by: Sara Middleton, staff writer | August 5, 2023
(NaturalHealth365) A new study published in Pediatrics, the journal of the American Academy of Pediatrics (AAP), reveals some interesting trends in childhood allergies and asthma, including when common childhood allergies are first diagnosed.
And while the study – which was funded by the National Institutes of Health (NIH), the Pennsylvania Allergy and Asthma Association, the Children’s Hospital of Philadelphia (CHOP), the AAP, and the U.S. Department of Health and Human Services (HHS) – conveniently (or perhaps suspiciously) overlooks the potential role of childhood immunizations in the development of allergic conditions, it does seem clear that more and more kids are suffering these days than ever before.
Around 13 percent of kids in the United States could be living with at least two or MORE allergy-related conditions, according to new study
To conduct the study, researchers from CHOP analyzed health record data from more than 200,000 pediatric patients under the age of 18 between the years 1999 through 2020. Their goal: to describe “clinical and epidemiologic patterns of pediatric allergy.”
Here are a few key findings from the massive study:
- Over 13 percent of children in the sample had two or more allergic conditions, with certain conditions more frequently occurring together (e.g., asthma and allergic rhinitis, aka hay fever)
- On average, childhood eczema tends to be first diagnosed at just 4 months old
- On average, childhood food allergies and asthma tend to be first diagnosed at 13 months old (with allergies to peanuts, eggs, and shellfish being among the most common); another rare food allergy called eosinophilic esophagitis (EoE) tends to be diagnosed at around age 35 months
- On average, childhood allergic rhinitis tends to be first diagnosed at 26 months old
Clearly, asthma and allergies are rising among our nation’s kids. But what could be the cause?
Hypotheses abound, including vitamin D deficiency, obesity, widespread antibiotics and acetaminophen use, and even the “hygiene hypothesis,” which says that kids living in increasingly sterilized and clean environments “aren’t being exposed to germs that train their immune systems to tell the difference between harmless and harmful irritants,” according to the American Academy of Allergy, Asthma & Immunology.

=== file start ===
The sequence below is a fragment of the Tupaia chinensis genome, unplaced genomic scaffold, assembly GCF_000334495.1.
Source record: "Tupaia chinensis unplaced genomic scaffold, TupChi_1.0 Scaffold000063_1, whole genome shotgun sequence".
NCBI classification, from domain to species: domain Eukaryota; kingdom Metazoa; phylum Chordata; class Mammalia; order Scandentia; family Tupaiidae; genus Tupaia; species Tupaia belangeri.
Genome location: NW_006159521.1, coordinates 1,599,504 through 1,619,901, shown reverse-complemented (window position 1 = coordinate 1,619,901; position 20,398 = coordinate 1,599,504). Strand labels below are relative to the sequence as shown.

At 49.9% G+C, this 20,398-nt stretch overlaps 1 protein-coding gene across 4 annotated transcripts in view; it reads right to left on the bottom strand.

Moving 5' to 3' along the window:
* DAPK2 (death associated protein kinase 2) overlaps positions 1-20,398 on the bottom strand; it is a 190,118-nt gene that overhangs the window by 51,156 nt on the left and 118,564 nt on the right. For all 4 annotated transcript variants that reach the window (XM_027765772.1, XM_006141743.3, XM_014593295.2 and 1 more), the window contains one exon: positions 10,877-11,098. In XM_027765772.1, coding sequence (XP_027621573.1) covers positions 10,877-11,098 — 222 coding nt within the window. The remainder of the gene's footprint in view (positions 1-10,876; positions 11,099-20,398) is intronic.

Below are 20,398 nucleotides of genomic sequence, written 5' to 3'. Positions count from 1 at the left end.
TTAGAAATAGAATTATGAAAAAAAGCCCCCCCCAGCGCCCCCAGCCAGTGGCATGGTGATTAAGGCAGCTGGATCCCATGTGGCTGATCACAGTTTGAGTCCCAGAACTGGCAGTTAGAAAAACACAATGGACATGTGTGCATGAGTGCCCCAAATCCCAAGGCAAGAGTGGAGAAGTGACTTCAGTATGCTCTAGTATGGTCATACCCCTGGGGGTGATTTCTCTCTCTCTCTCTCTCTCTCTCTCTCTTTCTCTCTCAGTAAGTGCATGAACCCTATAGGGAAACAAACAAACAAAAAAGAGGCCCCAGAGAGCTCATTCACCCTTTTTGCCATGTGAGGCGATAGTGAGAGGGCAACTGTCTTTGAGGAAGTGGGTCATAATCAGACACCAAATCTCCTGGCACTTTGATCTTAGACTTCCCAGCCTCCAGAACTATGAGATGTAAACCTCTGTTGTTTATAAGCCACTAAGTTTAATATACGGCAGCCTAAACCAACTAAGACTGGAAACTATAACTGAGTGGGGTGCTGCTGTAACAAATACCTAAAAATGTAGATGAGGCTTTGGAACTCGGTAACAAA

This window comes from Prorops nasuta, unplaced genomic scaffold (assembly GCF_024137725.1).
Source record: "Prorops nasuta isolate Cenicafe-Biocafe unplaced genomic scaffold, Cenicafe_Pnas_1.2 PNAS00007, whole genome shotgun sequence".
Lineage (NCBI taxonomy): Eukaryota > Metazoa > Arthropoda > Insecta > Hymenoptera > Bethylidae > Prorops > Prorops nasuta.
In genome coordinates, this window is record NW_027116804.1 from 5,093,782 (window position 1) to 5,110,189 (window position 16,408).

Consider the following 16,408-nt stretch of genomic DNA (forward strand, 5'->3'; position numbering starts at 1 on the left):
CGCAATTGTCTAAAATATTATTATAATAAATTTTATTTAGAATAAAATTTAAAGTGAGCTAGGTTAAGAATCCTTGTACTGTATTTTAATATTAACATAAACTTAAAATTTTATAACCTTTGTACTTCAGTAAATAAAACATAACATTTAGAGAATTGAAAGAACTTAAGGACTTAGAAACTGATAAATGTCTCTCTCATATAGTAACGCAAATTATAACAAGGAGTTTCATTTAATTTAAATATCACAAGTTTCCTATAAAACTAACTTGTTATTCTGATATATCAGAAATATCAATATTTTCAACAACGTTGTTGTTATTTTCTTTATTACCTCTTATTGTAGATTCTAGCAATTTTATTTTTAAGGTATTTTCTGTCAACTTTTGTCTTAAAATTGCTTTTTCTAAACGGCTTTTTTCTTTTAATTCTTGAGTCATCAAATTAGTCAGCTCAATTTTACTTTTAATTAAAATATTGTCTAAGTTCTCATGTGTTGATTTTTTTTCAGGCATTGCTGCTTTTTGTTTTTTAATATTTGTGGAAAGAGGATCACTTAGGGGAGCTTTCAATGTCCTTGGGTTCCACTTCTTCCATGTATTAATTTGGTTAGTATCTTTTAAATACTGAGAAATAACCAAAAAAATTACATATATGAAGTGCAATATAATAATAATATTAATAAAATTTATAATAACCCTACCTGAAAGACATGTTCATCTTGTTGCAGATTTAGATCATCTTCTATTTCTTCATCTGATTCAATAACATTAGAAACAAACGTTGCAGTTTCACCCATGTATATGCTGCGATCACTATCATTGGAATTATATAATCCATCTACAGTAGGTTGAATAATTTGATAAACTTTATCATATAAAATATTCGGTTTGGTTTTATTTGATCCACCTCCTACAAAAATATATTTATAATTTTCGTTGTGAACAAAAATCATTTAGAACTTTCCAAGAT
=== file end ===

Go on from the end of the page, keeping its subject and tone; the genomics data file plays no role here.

However, the potential role of aluminum and shots is less talked about. Talk about the elephant in the room!
Indeed, Children’s Health Defense (CHD) senior director of science and research, Dr. Brian Hooker, was recently quoted by CHD in an article discussing the CHOP study, in which he said that he finds it “incredible that the authors of the Pediatrics paper overlooked vaccines as a potential cause of allergies, given that even the CDC [Centers for Disease Control and Prevention] has made the connection between aluminum in vaccines and asthma as well as eczema.”
It makes you wonder: are concerned parents seriously being gaslit into believing that the 70+ doses of vaccines recommended by the CDC for kids before their 18th birthday aren’t impacting children’s immune function? Is the correlation between increasing chronic disease rates and the hefty childhood vax schedule, not one to be taken seriously and investigated properly? Whose best interest is really at heart here: our children or the pharmaceutical industry?
Should you talk to your child’s doctor about allergies? These are the signs and symptoms of childhood allergies to look out for
As a parent, your child’s health is your top priority. So you shouldn’t hesitate to talk to a doctor if you’re worried about unusual signs and symptoms in your kids.
According to the American College of Allergy, Asthma & Immunology (ACAAI), these are some of the most common allergy symptoms in kids to be aware of:
- Skin rashes or hives (atopic dermatitis or eczema)
- Difficulty breathing (asthma)
- Sneezing and coughing
- Runny nose
- Itchy eyes
- Ear infections
- Stomach upset
These symptoms are most often triggered by the following substances or allergens:
- Tree pollen, plant pollen, insect bites or stings
- Pet or animal hair or fur
- Dust mites
- Cigarette smoke
- Car exhaust
- Foods, including peanuts, eggs, milk and milk products
If you notice any of the above signs or symptoms – or if you suspect any of the triggers mentioned above are irritating your child – connect with a trusted (holistic) healthcare provider near you. These providers can help you identify the root of your child’s symptoms and teach you how to support their immune function and overall well-being.
Of course, to reduce the risk of allergic reactions, try your best to eat an organic (chemical free) diet; avoid unwanted chemicals in household or personal care products; use an air purification system to keep indoor air clean and purify your drinking water. All of this will go a long way to improving the health of your family.
Sources for this article include: